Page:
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Probiotics lead the OTC trend attracting the natural shopper

Most consumers are now using natural OTCs, mostly because they think natural products are safer and with fewer nasty side effects.
Taffel Sturgeon

The unmistakable shift in consumer sentiment toward all things natural is percolating to OTC shelves.

Savvy drug stores should thoughtfully curate product offerings to reflect this desire among shoppers to use medicines that have at least a veneer of natural ingredients in them. 

A 2017 white paper from data analysts at IRI and Kline found one-third of consumers considered natural OTC products to be safer than their traditional counterparts. That trend has continued, with consumers increasingly choosing more natural products and ingredients, and willing to pay more for them. Most consumers are now using natural OTCs, mostly because they think natural products are safer and with fewer nasty side effects, but, perhaps surprisingly, many consumers believe natural OTCs are just as effective as synthetics. 

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“In terms of trends appealing to the ‘natural’ shopper, research conducted by IRI in November 2020 found that 20% of consumers look for products that are free of artificial ingredients and chemicals when they shop for health items,” said Barbara A. Kochanowski, senior vice president of regulatory and scientific affairs at the Consumer Healthcare Products Association, “and 13% seek out products that contain only natural ingredients.” 

Probiotics offer natural access

Probiotics are the top-selling natural ingredient in supplements. They are billion-dollar ingredients, according to Nielsen data measuring all of 2021 sales. The “friendly bacteria” populate the body’s digestive tract and larger microbiome that runs throughout the body to the tune of about 10 times as many cells as the entire rest of the human body’s cell count.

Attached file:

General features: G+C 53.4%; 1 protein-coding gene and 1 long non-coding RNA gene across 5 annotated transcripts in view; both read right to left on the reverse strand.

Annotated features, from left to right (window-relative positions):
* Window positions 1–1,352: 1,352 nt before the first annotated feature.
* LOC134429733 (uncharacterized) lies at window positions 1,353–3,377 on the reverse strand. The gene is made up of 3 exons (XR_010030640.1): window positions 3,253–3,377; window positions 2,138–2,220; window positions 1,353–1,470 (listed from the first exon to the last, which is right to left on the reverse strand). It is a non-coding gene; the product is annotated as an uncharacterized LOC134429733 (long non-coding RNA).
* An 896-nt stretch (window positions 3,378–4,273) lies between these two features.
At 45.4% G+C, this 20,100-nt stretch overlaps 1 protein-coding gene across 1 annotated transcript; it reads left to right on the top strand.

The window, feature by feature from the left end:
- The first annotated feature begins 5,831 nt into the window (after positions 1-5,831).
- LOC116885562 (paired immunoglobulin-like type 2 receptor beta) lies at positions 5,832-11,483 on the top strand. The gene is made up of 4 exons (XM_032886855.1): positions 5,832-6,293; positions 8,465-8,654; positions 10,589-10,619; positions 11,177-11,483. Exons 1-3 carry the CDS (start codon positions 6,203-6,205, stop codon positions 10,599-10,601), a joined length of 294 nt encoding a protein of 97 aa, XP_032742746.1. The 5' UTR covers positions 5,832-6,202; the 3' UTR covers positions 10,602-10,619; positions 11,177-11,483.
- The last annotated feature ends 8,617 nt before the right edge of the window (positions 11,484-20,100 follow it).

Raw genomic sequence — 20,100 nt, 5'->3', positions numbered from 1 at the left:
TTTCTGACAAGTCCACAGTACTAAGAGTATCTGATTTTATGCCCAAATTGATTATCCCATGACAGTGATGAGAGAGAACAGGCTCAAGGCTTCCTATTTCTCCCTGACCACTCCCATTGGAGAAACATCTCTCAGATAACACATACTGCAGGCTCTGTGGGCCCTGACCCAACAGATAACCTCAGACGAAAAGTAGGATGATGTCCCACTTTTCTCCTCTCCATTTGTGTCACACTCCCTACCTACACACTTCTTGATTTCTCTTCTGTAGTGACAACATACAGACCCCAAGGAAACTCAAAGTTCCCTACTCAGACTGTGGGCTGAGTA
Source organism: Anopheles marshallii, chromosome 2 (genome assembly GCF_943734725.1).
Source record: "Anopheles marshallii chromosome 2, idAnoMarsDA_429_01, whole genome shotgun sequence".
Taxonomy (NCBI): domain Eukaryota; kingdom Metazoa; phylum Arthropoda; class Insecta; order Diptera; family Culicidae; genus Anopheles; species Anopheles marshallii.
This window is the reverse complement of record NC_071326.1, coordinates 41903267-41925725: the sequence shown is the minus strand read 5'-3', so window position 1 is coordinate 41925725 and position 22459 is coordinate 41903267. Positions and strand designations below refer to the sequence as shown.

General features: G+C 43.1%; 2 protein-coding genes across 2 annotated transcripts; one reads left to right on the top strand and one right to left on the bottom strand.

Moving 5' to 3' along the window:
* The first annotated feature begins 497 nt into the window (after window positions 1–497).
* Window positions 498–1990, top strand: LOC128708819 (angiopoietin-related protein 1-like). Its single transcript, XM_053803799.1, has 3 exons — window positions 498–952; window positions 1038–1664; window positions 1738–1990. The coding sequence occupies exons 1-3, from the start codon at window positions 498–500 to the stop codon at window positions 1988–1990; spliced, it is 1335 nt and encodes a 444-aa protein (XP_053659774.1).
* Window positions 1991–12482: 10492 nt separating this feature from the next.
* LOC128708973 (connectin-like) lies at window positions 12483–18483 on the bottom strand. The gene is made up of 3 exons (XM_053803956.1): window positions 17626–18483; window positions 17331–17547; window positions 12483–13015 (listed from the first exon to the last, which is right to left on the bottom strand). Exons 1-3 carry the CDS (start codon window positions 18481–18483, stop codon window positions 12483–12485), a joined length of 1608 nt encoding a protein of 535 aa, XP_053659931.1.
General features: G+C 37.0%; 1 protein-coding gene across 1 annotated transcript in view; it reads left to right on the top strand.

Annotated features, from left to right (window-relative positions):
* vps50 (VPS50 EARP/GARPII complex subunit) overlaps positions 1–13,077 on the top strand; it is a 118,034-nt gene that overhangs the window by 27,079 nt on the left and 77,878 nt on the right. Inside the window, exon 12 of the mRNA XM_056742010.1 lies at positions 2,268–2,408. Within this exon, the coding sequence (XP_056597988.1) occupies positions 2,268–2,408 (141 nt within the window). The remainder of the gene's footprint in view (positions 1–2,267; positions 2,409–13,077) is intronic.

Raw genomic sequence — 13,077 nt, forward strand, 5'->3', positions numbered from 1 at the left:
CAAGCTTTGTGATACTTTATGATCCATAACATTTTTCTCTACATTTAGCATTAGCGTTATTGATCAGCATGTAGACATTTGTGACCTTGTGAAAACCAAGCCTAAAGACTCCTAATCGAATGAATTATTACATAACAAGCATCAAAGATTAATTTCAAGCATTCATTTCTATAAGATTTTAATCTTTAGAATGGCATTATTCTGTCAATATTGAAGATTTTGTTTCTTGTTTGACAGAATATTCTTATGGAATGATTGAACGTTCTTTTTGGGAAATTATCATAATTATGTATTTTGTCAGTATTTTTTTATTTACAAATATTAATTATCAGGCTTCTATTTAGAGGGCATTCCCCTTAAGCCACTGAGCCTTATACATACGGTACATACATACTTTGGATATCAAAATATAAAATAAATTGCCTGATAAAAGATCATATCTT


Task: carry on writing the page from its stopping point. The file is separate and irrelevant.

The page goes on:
Think about that — our bodies are made up of far more bacterial cells than human cells! That may be why the health applications for probiotics is growing far afield from the traditional digestive health and even immune function (some 70% of the body’s innate immunity is housed in the gut). Virtually every part of the human body has various bacterial cells exerting influence on the structure and function of organs and tissues. 

20% of consumers look for products that are free of artificial ingredients and chemicals when they shop for health items. (source: IRI)

Probiotics are quite the consumer-resonant term, which first came to consumer attention thanks to the live active cultures found in yogurt. Probiotics are probably the leading supplement-style ingredient to cross over to other categories, including foods, beverages, supplements and cosmetic applications. Researchers are now finding probiotics to aid in everything from cognitive function to weight management. 

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Probiotic supplements now line shelves in all retail channels, and, unlike earlier generations, do not necessarily need to be stocked in refrigerator boxes. Hundreds of reputable science and press articles have provided the public with valuable information about the role of probiotics and the microbiome in digestive health. 

Bacteria and oral health

Tom’s of Maine was the first natural toothpaste to break into the mainstream food and drug channel when the fluoride-free natural toothpaste was sold off to Colgate for a cool $100 million back in 2006. We don’t know how Tom himself thinks of the deal today, but a line extension now offers Tom’s toothpaste that actually does contain fluoride. But there are other ways to diversify oral health product sets that meet the moment with consumers.